Hybrid Warfare, Italy’s Rauti: EU Has Strategic Role in Wider Mediterranean

Politics - May 28, 2024

In the context of global security, hybrid warfare is a growing threat that combines traditional military operations with unconventional tactics to destabilise adversaries. A crucial element of this threat concerns submarine cables, vital infrastructure for global communications, which have become potential targets for hybrid attacks. Submarine cables are responsible for 93% of the world’s communications, including internet data, telecommunications and financial transactions. Stretching over 1.2 million kilometres, these cables form the backbone of global connectivity. Their strategic importance is immeasurable, and their vulnerability is a critical weakness for modern economies. Russia has developed advanced submarine capabilities, focusing on the ability to sabotage submarine cables as part of its hybrid warfare strategy. NATO has expressed grave concern about Russia’s ability to threaten this critical infrastructure, particularly after the attack on the Nord Stream pipeline, which highlighted the vulnerability of undersea infrastructure to external attack. In the Red Sea, the Houthi rebel group has shown an interest in sabotaging maritime infrastructure, including submarine cables. Attacks on commercial vessels and maritime infrastructure in the region underscore the risk posed by non-state actors who can compromise the security of global communications through relatively simple and inexpensive means. In addition to Russia and the Houthis, other state and non-state actors could exploit the vulnerability of submarine cables. Incidents involving this infrastructure can also result from natural causes, such as storms and earthquakes, or from accidental collisions with ships. However, the most worrying risk remains deliberate sabotage, which could have devastating consequences for global communications and national security. The European Union has recognised the importance of protecting submarine cables and has taken several measures to improve their security. Initiatives such as the National Underwater Domain Cluster, led by Italy, involve major technology companies and aim to strengthen the surveillance and defence capabilities of undersea infrastructure. The EU is also exploring the use of advanced sensors and other innovative technologies to monitor and protect these cables. The protection of submarine cables requires close international cooperation. NATO is enhancing its anti-submarine warfare capabilities, working with allies and partners to improve surveillance and rapid response to incidents. These joint efforts are essential to ensure the security of critical infrastructure worldwide.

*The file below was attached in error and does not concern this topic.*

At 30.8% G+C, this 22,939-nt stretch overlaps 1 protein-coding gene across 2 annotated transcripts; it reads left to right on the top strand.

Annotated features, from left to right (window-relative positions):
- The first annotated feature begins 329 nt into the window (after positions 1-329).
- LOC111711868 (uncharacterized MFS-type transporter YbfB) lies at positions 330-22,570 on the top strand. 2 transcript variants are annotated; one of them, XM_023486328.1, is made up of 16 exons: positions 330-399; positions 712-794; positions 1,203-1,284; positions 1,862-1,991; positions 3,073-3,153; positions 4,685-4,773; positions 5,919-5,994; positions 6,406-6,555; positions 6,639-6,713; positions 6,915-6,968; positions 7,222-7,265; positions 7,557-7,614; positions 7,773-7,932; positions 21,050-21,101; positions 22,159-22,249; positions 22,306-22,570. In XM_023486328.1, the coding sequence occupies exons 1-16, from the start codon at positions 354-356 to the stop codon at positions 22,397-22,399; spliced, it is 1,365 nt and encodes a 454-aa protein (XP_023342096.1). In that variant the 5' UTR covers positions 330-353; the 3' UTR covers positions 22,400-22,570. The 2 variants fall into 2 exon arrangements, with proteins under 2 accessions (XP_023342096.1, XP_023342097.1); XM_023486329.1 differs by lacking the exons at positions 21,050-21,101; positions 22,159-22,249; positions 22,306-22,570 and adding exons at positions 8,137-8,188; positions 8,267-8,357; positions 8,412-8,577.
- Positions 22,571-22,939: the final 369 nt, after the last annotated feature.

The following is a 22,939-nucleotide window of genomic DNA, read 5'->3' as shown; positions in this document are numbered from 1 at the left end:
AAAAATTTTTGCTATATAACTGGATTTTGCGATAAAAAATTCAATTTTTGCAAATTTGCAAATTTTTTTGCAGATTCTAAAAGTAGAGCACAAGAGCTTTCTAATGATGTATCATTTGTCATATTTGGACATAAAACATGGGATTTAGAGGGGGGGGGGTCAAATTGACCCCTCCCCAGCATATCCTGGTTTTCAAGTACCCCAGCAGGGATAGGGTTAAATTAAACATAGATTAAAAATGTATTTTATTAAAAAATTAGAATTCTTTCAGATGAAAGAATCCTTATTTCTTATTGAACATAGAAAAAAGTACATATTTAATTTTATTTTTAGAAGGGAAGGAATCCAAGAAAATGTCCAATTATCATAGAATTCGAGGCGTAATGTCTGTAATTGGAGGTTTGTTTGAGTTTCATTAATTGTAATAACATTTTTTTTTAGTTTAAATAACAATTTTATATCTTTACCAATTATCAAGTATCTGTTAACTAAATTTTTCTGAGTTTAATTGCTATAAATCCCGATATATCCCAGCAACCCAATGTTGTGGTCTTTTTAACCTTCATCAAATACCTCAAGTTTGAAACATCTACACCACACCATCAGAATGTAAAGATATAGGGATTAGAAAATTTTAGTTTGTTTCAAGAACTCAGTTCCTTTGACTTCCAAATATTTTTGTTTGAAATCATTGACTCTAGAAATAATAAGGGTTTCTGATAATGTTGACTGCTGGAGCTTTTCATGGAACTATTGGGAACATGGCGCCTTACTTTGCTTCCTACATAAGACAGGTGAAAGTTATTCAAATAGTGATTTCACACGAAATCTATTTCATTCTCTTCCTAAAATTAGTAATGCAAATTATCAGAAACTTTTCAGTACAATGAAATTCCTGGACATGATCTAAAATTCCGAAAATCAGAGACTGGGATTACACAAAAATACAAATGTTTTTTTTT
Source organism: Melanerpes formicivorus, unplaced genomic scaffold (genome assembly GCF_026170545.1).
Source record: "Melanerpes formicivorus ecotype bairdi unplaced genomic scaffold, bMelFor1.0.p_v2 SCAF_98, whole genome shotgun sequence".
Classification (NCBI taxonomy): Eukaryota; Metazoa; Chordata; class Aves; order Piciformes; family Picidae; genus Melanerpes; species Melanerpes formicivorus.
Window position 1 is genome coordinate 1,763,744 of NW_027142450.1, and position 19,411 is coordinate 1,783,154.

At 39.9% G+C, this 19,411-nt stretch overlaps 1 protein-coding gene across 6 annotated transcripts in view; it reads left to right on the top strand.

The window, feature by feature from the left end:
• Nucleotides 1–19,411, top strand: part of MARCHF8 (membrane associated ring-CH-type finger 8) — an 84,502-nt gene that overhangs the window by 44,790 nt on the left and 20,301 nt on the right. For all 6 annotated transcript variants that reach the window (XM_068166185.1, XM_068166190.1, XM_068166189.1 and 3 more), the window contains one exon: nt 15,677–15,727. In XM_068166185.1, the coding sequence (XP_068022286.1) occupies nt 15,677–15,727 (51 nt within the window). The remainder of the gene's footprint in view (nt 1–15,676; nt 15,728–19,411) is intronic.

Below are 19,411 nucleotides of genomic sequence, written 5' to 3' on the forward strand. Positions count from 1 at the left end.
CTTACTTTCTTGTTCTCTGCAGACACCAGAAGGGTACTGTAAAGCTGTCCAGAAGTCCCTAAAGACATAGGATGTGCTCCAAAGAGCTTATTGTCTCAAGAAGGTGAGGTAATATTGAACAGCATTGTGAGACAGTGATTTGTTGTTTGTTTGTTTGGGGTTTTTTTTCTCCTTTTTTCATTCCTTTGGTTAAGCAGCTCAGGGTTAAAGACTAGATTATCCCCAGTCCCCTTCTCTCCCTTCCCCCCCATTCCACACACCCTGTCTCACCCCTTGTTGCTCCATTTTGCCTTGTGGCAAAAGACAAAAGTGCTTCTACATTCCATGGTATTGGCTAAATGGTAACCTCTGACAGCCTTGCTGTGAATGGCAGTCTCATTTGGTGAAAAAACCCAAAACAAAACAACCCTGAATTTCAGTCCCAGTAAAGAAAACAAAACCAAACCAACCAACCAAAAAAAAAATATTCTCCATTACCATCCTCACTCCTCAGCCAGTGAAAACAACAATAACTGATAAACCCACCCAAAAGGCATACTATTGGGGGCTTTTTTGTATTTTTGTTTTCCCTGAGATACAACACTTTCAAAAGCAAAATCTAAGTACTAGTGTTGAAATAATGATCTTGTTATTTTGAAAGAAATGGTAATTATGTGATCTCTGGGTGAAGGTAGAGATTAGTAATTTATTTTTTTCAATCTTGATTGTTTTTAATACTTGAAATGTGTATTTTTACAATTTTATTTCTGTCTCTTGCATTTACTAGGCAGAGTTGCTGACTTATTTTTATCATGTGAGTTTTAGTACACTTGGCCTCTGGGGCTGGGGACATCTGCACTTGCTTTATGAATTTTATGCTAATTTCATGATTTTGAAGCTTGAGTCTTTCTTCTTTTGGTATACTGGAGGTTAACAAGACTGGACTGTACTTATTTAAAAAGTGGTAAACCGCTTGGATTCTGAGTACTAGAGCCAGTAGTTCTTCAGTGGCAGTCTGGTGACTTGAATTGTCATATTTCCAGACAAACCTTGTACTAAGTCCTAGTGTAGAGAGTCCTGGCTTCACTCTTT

Senator Isabella Rauti, Undersecretary of Defence in the Meloni Government, discusses this with us in this interview.

What are the key elements of hybrid warfare and how does it differ from traditional conflicts?

Hybrid conflicts involve state actors – such as regular armed forces – with unconventional instruments capable of politically destabilising and materially weakening the adversary, particularly in new domains such as cyber or space, and in emerging dimensions such as so-called “cognitive warfare”, an environment in which the threat consists of the distorting use of information or disinformation to condition opinions or behaviour in order to achieve political or strategic advantages. Hybrid tools range from cyber-attacks to acts of terrorism, covering a broad spectrum that includes disinformation campaigns based on fake news and generated through artificial intelligence applications; but also attacks on strategic underwater infrastructure such as cables and gas pipelines; the manipulation of collective perceptions; and malicious interference in electoral processes. Hybrid warfare involves a variety of state and non-state actors, from local militias and international networks of flankers and financiers to organised hacker groups for cyber attacks. From an operational point of view, a characteristic feature of hybrid warfare is the ambiguity of the attacks themselves and the difficulty of identifying agents and enemy subjects; this ‘fluidity’ makes defensive responses more difficult. Hybrid warfare is undeclared and can be conducted in a clandestine manner without crossing the ‘threshold’ of open, traditional conflict. The hybrid mode can subtly cross a context of apparent peace and is not costly in economic terms; in fact, it is easy to conduct and can be both effective and even capable of inflicting significant damage on the adversary without fighting on the ground, unlike traditional conflicts.

What are the main risks to submarine cables in a hybrid conflict and how can they be protected against this threat to communications and the economy?